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Do you have Fourth Amendment rights when you’re in a vehicle?

On Behalf of | Apr 7, 2024 | Criminal Defense

Most people are aware that police can’t typically search their home or office without a search warrant signed by a judge. The warrant needs to specify what areas they can search and what they can “seize.”

When a police officer pulls over someone in their car, however, people are often less clear on just what that officer is legally allowed to do when it comes to looking around in their vehicle, telling them to open the trunk and taking things that are suspected to be evidence. An officer who is conducting a traffic stop likely doesn’t have a warrant – especially if this was a stop based on something the driver allegedly did that was a traffic violation.

Searches of vehicles aren’t explicitly covered in the Fourth Amendment of the U.S. Constitution, which protects people from unreasonable searches and seizures by the government. Obviously, there were no vehicles at the time in the sense that we know them today.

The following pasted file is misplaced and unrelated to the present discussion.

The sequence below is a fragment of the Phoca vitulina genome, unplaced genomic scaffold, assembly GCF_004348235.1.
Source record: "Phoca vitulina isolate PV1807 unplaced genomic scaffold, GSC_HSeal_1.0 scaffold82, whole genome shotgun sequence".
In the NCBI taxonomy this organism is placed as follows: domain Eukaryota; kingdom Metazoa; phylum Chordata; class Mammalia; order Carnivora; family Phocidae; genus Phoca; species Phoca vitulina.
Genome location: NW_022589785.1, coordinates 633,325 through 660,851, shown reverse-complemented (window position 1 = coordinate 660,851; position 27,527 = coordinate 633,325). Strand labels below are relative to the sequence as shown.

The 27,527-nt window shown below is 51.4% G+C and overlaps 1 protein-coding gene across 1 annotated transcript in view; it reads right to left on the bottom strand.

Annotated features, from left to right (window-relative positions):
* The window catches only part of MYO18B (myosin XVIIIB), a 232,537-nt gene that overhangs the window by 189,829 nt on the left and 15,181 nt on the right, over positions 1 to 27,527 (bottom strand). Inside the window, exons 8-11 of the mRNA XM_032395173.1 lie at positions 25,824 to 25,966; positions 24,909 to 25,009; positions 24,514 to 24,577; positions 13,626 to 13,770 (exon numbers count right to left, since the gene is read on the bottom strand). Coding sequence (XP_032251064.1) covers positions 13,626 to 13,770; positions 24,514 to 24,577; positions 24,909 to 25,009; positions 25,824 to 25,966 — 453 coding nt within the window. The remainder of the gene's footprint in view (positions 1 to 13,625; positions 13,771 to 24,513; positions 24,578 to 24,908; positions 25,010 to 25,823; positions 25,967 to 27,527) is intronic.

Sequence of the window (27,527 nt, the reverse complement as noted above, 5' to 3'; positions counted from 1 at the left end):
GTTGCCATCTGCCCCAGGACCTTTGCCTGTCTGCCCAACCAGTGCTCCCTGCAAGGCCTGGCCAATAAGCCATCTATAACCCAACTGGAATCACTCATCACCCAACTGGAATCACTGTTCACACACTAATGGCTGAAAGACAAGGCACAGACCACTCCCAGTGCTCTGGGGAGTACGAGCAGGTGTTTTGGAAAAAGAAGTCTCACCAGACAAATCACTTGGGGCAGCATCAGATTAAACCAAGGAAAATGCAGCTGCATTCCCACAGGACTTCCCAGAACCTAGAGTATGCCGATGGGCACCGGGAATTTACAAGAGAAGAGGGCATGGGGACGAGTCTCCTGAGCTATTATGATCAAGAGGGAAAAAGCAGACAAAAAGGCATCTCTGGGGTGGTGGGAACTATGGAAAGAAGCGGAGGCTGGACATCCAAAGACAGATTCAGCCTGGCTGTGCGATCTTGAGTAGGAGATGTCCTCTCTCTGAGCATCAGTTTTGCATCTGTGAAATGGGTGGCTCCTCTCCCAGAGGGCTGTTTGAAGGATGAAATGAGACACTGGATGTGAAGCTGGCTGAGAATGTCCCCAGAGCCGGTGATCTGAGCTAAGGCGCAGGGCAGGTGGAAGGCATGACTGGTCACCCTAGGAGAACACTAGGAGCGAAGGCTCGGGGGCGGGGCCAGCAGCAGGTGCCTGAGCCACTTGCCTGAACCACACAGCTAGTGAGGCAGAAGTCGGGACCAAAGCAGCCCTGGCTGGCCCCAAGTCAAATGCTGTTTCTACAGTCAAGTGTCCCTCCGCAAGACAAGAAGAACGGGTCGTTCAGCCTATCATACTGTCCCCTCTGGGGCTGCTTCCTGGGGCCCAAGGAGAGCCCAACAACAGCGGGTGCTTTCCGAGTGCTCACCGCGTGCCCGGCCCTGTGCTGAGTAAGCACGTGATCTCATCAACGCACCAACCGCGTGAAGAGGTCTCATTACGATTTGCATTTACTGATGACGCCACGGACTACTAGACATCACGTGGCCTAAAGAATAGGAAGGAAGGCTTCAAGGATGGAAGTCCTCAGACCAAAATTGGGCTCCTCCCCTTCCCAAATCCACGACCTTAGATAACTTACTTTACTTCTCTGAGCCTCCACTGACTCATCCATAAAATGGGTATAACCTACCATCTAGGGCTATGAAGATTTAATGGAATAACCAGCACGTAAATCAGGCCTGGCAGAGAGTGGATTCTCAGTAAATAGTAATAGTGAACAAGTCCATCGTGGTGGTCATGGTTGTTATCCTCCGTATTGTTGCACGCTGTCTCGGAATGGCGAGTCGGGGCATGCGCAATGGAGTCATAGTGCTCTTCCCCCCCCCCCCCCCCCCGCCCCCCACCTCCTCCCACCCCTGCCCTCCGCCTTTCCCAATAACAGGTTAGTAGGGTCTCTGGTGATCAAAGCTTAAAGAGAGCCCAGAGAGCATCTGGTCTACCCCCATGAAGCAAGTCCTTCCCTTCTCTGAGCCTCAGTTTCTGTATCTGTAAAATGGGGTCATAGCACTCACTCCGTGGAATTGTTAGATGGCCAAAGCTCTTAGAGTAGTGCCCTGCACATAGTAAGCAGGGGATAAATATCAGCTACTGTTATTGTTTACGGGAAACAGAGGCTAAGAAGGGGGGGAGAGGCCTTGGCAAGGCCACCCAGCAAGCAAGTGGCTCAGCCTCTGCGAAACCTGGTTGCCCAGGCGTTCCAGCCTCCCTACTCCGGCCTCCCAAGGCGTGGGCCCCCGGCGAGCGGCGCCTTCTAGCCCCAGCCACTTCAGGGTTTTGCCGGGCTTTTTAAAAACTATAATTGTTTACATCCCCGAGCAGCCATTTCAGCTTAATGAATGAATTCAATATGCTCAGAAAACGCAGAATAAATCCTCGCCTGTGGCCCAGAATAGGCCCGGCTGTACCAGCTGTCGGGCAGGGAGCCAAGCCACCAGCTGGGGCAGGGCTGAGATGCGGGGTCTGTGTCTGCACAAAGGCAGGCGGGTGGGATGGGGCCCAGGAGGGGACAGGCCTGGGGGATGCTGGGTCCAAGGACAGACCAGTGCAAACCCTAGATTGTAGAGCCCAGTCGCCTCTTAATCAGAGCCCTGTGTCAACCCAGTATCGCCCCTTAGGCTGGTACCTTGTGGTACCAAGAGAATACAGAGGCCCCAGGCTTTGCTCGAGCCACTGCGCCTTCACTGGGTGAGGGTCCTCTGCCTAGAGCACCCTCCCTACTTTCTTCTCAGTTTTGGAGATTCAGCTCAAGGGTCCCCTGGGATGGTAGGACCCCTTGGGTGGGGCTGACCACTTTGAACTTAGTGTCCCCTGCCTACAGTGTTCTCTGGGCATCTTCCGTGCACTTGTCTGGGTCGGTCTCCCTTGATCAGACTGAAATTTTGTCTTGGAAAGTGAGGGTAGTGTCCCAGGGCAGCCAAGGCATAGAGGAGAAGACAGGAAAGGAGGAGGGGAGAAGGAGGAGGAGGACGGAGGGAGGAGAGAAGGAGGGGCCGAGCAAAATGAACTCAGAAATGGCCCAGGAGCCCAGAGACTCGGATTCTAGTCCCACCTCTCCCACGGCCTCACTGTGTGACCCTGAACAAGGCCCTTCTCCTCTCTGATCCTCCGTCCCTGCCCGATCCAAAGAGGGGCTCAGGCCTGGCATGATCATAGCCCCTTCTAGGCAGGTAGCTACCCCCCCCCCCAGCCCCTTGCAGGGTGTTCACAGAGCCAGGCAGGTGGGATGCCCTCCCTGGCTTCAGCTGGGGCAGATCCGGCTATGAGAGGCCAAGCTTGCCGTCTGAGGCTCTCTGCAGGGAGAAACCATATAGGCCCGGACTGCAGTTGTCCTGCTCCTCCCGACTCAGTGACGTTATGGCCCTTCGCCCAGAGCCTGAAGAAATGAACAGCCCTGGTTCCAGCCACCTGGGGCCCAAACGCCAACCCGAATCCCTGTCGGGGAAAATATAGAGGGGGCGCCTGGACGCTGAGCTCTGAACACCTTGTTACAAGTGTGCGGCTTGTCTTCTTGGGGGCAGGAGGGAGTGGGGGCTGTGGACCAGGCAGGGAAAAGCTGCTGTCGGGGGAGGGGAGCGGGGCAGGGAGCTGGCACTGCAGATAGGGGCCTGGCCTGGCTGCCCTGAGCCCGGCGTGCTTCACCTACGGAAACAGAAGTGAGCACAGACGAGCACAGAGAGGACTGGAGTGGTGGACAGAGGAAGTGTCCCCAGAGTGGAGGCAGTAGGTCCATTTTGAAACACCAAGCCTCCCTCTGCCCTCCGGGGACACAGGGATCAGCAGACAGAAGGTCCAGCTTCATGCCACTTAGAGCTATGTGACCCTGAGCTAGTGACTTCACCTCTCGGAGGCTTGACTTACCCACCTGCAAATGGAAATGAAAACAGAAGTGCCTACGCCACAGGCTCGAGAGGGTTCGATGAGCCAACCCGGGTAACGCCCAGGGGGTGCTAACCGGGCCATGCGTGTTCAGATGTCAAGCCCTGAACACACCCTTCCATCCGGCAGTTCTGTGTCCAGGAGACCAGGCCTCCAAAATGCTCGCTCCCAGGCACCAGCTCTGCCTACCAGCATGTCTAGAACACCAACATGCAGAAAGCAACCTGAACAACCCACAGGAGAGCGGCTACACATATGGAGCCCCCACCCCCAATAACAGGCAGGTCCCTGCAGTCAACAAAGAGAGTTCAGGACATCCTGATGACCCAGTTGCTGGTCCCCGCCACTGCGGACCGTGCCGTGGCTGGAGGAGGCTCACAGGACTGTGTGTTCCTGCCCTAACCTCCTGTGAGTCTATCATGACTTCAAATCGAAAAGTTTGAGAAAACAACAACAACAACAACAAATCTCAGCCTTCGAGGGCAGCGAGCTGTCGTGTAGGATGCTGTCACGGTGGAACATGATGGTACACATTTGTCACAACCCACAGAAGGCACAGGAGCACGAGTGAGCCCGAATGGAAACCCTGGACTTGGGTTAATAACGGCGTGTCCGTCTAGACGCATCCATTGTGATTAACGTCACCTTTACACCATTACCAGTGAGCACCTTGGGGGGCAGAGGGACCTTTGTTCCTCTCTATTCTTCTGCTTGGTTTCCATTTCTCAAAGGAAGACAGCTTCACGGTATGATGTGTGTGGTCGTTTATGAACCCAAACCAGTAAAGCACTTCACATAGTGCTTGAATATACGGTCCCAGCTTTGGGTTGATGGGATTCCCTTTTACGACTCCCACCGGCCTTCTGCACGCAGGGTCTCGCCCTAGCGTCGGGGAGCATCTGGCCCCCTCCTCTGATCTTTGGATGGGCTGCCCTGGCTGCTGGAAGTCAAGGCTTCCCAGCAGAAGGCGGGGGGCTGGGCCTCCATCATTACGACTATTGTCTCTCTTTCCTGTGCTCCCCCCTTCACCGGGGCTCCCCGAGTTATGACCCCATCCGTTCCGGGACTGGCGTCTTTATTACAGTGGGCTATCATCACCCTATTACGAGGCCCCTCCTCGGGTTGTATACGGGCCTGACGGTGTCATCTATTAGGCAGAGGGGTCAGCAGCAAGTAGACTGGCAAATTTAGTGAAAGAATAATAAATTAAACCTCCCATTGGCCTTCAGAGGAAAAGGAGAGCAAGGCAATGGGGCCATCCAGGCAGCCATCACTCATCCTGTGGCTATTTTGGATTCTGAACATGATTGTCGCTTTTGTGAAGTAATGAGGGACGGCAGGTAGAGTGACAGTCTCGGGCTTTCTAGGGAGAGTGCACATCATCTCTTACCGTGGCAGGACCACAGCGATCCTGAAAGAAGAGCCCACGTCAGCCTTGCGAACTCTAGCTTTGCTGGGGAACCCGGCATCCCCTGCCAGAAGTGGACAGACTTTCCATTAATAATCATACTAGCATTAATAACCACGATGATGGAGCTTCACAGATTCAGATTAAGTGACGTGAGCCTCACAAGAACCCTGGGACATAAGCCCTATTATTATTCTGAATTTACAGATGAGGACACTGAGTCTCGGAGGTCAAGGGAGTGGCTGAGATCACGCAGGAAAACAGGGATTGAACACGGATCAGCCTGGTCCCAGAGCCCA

Court rulings have clarified when vehicle searches and seizures are legal

The U.S. Supreme Court, however, has addressed this common scenario in various rulings over the years. About a century ago, as motorized vehicles became more common, the court rules that as long as the traffic stop was valid and there was probable cause for believing the vehicle contained evidence of a criminal offense, an officer could search it without a warrant. The reasoning is two-fold. First, a driver could just drive off if they chose, so police don’t have time to wait for a warrant. Second, a person’s expectation of privacy is lower when they’re in a vehicle on a public road than it would be in their home or other property.

Challenging evidence obtained during a traffic stop

This doesn’t mean a person doesn’t have the right to challenge the use of items taken from their vehicle during a traffic stop as evidence of criminal activity. A common challenge is that there was no valid reason to stop the vehicle in the first place. Everyone’s heard stories of people being stopped and questioned about what they were doing in the area, whether the vehicle was theirs and who their passengers were. Many people have experienced this themselves.

If items obtained during a traffic stop are used to make a case against someone, they have the right to argue that evidence wasn’t legally obtained. Having experienced legal guidance is a good way to determine whether this and/or other defense strategies may help to serve a particular defendant’s interests.